Saving Mr Banks, the latest from director John Lee Hancock (The Blind Side), reveals the trials and tribulations of adapting P.L Travers’ popular series of children novels into Mary Poppins, one of the greatest and most beloved screen musicals ever made. The story shifts between Travers childhood in Queensland, Australia in 1906 and her 1961 negotiations with Walt Disney (Tom Hanks) as he attempts to obtain the screen rights to her novels. Invited to California for a fortnight briefing during the pre-production stage, Travers (Emma Thompson) reflects on her childhood – and especially her father, the inspiration for the story’s patriarch Mr Banks – and is stubbornly adamant that Disney and the film’s screenwriters and composers take no liberties with her personal vision.

This film works doubly as a portrait of a writer, and how she utilised the traumas of her childhood to create something unique and imaginative, and how these beloved tales made the transition from the page to the screen, nursed by Disney studios and personally supervised by Walt Disney himself. It is quite a story.

One’s understanding of Mary Poppins – to at least seen it once - is useful to appreciating this film. But certainly not imperative. It is relaxing, technically pleasing, feel-good charmer that benefits from the fine performances. Many viewers will recognize the songs written by the Sherman Brothers (portrayed by Jason Schwarzman and B.J Novak in Saving Mr Banks) and it is entertaining throughout to hear their personal renditions of the eventual songs as an unpolished pitch. The same goes for Bradley Whitford’s work as co-screenwriter Don DaGradi, whose ideas for the characters eventually mold into the ones we know and love.

Mary Poppins is a wonderful film, and for all of its animated sequences, song-and-dance numbers and fantastic qualities, there is a really moving story of fatherhood and family embedded within. Disney at one point claims that “Mary Poppins came to save the children” to which Travers scoffs disappointingly in dismissal. Mr. Banks, whose life has been shaped by his work at the bank, has completely lost sight of what he holds most dear. It is Mr. Banks who needed saving, and as we learn about Travers’ childhood, and her own father, we come to understand just what had inspired her creation, and why she feels so strongly about it being adapted right.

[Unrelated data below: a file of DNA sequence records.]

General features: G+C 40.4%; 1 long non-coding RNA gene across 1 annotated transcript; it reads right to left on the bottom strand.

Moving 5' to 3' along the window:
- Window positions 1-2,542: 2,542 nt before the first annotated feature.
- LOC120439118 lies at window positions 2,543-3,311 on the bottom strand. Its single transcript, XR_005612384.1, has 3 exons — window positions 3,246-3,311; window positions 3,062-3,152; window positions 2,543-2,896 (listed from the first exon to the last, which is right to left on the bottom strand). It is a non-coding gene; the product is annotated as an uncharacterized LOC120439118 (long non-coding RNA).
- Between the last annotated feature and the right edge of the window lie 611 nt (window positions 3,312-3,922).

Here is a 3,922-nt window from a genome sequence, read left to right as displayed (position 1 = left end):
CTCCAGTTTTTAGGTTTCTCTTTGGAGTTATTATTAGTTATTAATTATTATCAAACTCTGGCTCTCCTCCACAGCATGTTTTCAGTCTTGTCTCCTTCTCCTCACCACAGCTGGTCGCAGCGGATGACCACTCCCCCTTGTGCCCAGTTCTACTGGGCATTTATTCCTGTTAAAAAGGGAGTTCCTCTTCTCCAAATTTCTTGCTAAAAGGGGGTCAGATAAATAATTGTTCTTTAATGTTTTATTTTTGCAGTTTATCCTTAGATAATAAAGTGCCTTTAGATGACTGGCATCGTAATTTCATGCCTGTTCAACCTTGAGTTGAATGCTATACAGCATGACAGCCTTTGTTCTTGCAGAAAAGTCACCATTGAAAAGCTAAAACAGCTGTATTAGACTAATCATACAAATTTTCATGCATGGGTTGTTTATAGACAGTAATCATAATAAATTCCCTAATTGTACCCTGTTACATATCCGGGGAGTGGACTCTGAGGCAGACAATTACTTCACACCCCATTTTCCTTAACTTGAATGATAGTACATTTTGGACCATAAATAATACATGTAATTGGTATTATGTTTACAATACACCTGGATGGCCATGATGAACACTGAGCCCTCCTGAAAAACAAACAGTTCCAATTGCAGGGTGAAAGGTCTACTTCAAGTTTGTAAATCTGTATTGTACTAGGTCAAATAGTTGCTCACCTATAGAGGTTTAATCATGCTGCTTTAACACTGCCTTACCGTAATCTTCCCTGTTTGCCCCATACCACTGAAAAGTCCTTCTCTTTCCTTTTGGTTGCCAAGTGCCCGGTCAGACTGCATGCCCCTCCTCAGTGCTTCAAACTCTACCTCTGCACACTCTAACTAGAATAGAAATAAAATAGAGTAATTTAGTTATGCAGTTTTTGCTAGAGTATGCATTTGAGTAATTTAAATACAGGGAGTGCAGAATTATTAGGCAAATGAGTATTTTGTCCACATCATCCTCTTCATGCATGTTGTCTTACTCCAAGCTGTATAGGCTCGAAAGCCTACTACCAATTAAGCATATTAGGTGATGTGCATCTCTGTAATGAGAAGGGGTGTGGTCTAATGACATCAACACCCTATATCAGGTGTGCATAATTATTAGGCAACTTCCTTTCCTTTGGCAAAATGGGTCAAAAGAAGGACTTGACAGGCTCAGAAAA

Hanks’ Disney has a twinkly charm. While he seems to be occupied by this one sole project (there must have been other endeavors in the pipeline at the time), the script gently navigates the point at which Disney shares his own personal history, which would inspire Travers to finally let the reigns fall into his hands. Hanks has had a terrific year (outstanding in Captain Phillips) and if there was any doubt about his versatility as an actor, he has certainly quashed those doubts. It was clear that Disney was a taskmaster, beset on getting his way. He did meet his match with Travers, a strong-willed woman who would not stand down and let her creative ideas remain unheard. Travers treats her creative colleagues (and personal chauffer, played so genuinely nicely by Paul Giamatti one can’t help but love him) horridly throughout so it is a testament to Thompson’s work that we come to care about Travers a great deal. Come the end of the story I was quite moved – there were tears in my eyes, I’ll admit – and that is courtesy of Thompson.

While the flashbacks to Australia are perhaps too frequent, and a tad uneven, they do align with the present timeline and the parts of the story under negotiation. What gave the sequences in Australia a big lift was the excellent performance from Colin Farrell, as Travers’ alcoholic father. A juvenile-acting dreamer, he is a wonderful father when he returns from work, but the pressure of his profession and the isolated location he has introduced his family too, has created demons he is struggling to overcome.

Saving Mr Banks tells a charming story with an unabashed sentimentality. This will be too glossy for some and Disney propaganda overload for others, but I enjoyed it. While the facts have likely been tinkered with, it feels far more authentic than one expects this Disney-coated origin story to be. Fueled by the work of Thompson and Hanks and a resonating tale of fatherhood, challenged authorship and creative freedom this is a crowd-pleasing holiday drama that should become a quiet box office success.


Andrew Buckle - follow Andy on Twitter here: @buckle22

Andy Buckle is a passionate Sydney-based film enthusiast and reviewer who has built a respected online voice at his personal blog, The Film Emporium. Andy will contribute reviews, features and be our resident film festival, and awards expert.